THE GOD-IS-DEAD THEOLOGY
A RESEARCH PAPER SUBMITTED TO DOCTOR RICHARD ELLIGSON PROFESSOR OF THEOLOGY IN CANDIDACY FOR THE DEGREE OF MASTER OF CHURCH MINISTRY
BY EL-FATIH J. AJALA (25927535) THEO 510 LUO
LYNCHBURG, VIRGINIA JULY 21, 2013
Paul Enns in his book The Moody Handbook of Theology states of theologians who profess this theology, “deny all forms of traditional ontology and allow for no sovereign and unconditioned Being but only a ‘God’ who at some point in the dialectic wills His own self-annihilation” and that, “man must learn to live without God.” The lack of …show more content…
What water is there for us to clean ourselves? What festivals of atonement, what sacred games shall we have to invent? Is not the greatness of this deed too great for us? Must we ourselves not become gods simply to appear worthy of it?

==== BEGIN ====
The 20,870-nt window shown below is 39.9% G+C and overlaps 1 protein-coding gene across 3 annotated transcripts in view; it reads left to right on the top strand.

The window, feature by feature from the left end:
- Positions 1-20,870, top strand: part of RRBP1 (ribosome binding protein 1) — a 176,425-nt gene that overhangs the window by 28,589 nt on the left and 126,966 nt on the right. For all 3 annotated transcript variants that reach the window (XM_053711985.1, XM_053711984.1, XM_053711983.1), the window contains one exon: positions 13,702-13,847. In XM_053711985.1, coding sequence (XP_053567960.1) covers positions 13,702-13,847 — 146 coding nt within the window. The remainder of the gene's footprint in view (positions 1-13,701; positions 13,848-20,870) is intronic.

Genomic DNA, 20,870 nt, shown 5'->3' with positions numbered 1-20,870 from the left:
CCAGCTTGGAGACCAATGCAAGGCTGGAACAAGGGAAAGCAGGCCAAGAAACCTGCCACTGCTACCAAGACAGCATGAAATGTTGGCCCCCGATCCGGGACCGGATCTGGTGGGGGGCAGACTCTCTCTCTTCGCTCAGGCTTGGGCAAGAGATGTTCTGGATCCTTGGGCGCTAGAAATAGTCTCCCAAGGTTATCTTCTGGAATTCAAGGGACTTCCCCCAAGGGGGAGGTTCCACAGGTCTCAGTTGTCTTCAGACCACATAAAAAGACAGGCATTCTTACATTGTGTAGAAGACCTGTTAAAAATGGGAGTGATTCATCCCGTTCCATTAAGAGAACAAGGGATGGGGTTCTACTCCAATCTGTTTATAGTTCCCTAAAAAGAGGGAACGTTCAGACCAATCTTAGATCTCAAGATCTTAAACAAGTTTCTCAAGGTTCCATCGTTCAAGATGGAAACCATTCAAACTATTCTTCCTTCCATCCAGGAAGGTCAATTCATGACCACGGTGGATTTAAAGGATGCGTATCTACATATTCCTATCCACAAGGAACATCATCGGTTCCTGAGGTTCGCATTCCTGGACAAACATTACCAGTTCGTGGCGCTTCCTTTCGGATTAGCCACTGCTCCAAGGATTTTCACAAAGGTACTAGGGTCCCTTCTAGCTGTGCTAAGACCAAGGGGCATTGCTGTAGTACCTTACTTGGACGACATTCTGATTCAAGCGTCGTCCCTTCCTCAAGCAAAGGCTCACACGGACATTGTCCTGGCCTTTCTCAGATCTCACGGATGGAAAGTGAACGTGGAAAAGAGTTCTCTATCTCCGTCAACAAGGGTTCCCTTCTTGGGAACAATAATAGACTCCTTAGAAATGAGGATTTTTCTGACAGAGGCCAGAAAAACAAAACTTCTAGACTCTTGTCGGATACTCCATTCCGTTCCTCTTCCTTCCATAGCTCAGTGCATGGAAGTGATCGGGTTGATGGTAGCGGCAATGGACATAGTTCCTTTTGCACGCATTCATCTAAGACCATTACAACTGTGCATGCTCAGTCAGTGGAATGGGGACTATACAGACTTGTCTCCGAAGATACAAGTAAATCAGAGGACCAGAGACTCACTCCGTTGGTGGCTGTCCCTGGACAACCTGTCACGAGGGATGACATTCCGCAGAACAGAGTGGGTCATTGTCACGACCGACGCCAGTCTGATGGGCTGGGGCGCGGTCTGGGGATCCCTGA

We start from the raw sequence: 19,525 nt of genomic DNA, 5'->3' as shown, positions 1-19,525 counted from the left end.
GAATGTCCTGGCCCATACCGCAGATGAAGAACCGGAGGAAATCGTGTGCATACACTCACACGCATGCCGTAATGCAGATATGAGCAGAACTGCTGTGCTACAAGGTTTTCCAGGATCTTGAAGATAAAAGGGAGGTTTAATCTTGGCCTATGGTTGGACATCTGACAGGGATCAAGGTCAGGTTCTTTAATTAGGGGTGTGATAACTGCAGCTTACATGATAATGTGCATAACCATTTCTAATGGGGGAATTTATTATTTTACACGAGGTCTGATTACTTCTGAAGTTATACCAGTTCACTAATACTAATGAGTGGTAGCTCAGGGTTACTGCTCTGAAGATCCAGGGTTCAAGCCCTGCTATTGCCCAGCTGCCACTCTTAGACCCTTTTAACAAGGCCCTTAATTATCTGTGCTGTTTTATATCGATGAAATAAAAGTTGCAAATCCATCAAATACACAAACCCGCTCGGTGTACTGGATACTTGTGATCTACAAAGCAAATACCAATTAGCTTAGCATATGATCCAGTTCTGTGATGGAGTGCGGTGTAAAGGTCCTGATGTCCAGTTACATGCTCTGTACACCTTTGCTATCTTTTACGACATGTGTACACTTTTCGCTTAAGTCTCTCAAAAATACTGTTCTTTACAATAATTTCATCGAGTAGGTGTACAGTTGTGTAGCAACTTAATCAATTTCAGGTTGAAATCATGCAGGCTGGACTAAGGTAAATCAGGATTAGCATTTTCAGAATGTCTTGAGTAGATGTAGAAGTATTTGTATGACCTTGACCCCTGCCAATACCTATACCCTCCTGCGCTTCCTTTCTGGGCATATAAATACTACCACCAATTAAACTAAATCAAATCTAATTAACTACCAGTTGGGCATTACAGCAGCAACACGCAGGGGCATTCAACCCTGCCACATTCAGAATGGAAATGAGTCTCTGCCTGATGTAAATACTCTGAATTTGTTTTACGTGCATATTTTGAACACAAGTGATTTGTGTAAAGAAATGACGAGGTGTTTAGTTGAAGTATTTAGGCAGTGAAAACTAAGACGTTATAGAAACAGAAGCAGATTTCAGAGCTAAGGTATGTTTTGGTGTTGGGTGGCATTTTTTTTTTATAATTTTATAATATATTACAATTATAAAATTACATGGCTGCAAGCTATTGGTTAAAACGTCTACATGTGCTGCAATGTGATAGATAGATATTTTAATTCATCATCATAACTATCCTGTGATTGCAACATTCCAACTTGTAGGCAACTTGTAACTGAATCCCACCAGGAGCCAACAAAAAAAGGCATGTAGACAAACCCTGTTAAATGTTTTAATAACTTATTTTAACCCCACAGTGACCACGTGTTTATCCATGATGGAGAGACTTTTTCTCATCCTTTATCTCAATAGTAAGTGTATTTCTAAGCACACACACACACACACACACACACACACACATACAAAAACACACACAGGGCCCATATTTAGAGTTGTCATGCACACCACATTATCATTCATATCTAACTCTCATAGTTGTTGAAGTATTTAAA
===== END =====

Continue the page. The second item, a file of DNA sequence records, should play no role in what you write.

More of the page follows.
German philosopher Friedrich Nietzsche lamented in his fictional account of a madman running about town declaring God is dead, was moved to write the above in that narrative. Nietzsche's story was to demonstrate the new movement of atheism spreading through intellectual circles during the late nineteenth and into the early twentieth centuries, but which never really found its roots in society as a whole. This idea, however, of the death of the God, did not die: A following of theologians chose to resurrect the idea of Nietzsche's thesis during the 1960s, along with other radical thinking which became popular at the time. This movement was becoming so popularized during the decade that Time magazine on April 8, 1966 had emblazoned, in bold print, on its cover, the question Is God Dead? The years that followed showed a distinct rise in religious fundamentalism within many Christian and Muslim sects along with a Jewish restoration of traditionalist thinking. According to the Gallup Poll dated May 5-8, 2011, 92% of Americans profess a belief in God. That equates to more than 9 out of 10 Americans.